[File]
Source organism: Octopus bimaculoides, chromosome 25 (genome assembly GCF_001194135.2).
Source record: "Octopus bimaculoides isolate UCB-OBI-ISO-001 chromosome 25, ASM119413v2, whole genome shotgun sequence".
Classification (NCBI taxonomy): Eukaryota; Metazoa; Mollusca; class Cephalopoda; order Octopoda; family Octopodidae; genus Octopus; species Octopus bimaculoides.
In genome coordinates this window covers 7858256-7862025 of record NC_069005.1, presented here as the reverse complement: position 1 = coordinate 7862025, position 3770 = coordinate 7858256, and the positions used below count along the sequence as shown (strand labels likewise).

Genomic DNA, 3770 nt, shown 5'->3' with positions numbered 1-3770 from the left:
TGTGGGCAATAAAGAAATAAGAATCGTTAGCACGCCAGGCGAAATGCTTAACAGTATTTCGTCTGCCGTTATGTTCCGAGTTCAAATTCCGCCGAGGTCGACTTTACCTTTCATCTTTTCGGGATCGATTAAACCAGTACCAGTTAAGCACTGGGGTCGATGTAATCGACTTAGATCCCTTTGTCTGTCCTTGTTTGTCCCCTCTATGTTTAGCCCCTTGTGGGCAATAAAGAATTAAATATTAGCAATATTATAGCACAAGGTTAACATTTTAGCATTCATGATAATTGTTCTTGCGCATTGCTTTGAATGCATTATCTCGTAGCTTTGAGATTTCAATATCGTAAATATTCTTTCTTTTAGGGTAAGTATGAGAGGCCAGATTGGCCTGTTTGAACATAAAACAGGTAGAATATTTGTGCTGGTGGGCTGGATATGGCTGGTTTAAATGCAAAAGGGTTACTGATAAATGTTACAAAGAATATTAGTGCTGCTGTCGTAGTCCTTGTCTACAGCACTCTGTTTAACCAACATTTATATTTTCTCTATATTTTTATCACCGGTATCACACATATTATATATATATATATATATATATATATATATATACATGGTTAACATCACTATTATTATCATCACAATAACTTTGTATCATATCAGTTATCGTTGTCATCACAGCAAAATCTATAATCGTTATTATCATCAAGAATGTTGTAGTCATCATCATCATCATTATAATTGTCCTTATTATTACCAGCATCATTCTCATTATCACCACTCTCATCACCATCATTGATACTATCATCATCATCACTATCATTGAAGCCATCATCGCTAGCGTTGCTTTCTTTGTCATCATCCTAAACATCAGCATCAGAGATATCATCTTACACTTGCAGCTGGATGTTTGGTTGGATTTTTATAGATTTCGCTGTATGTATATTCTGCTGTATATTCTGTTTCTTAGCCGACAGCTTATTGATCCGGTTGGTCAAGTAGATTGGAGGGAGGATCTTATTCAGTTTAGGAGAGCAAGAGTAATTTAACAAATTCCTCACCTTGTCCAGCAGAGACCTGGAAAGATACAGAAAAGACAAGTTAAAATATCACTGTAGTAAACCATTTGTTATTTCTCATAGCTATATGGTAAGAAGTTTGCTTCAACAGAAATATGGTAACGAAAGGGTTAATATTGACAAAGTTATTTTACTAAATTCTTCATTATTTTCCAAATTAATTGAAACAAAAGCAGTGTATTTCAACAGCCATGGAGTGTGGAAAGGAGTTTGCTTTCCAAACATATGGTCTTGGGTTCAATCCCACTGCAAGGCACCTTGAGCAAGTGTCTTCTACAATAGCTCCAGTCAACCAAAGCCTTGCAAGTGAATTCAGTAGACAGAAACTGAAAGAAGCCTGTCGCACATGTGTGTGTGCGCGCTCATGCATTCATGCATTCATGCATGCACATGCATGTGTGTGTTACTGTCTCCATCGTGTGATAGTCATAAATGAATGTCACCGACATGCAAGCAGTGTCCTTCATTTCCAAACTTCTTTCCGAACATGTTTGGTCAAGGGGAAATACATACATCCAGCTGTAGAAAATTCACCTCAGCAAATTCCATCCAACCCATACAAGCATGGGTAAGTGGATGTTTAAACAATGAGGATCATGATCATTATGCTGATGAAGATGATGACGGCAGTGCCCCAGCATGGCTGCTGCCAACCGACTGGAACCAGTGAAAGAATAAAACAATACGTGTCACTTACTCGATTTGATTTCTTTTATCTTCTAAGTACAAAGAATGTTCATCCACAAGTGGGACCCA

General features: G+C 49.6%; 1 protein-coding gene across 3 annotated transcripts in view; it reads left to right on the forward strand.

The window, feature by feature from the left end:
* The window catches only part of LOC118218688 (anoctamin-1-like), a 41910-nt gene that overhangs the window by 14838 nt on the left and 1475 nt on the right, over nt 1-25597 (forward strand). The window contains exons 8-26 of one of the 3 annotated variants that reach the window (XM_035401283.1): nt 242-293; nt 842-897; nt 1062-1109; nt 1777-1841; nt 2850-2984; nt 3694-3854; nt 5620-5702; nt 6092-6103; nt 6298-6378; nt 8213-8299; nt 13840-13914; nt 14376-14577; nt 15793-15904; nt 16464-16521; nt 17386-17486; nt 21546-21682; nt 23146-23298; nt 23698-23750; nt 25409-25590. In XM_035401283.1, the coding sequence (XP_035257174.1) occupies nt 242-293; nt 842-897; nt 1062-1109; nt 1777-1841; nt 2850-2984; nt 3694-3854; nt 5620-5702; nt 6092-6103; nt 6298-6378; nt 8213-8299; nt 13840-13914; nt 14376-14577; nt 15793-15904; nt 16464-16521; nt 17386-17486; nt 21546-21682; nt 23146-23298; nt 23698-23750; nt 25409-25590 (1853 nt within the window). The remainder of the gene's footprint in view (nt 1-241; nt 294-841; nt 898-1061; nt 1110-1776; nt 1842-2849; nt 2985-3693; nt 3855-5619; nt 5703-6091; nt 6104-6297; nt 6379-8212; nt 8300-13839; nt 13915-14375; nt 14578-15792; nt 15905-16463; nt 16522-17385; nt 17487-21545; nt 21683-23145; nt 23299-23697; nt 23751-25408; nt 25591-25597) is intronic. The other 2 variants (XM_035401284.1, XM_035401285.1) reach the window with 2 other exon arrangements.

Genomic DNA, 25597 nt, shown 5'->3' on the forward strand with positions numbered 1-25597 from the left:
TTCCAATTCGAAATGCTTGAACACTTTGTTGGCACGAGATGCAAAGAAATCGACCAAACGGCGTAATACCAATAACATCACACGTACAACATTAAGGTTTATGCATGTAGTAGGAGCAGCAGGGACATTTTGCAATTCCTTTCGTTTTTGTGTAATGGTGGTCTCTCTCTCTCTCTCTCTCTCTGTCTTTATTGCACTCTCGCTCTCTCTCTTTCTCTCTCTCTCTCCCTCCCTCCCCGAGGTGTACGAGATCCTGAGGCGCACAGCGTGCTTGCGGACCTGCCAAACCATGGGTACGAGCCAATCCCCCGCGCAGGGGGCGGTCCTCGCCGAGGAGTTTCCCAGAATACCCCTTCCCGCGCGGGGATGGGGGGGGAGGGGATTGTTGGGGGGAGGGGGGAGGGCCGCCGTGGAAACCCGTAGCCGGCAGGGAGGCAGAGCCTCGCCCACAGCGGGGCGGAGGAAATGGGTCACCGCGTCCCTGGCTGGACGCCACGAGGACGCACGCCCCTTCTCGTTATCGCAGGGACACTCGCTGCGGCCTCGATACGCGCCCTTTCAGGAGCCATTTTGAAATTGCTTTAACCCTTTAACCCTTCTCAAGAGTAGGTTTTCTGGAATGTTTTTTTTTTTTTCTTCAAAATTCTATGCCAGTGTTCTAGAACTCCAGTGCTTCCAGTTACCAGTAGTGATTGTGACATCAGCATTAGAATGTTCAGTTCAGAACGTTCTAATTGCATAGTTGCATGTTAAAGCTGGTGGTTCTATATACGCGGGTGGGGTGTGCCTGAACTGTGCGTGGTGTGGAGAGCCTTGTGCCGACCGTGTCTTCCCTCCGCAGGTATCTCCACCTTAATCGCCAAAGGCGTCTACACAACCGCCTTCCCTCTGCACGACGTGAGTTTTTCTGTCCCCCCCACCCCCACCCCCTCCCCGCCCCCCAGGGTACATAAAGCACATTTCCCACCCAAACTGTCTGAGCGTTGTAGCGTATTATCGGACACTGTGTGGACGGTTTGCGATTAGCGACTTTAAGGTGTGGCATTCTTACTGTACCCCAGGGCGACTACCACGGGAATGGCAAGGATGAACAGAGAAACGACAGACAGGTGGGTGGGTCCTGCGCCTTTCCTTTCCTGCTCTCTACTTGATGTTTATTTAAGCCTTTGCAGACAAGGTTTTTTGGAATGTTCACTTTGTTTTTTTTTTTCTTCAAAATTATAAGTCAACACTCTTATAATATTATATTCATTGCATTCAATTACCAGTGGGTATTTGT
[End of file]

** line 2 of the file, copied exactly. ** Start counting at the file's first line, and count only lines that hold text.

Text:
Source record: "Octopus bimaculoides isolate UCB-OBI-ISO-001 chromosome 25, ASM119413v2, whole genome shotgun sequence".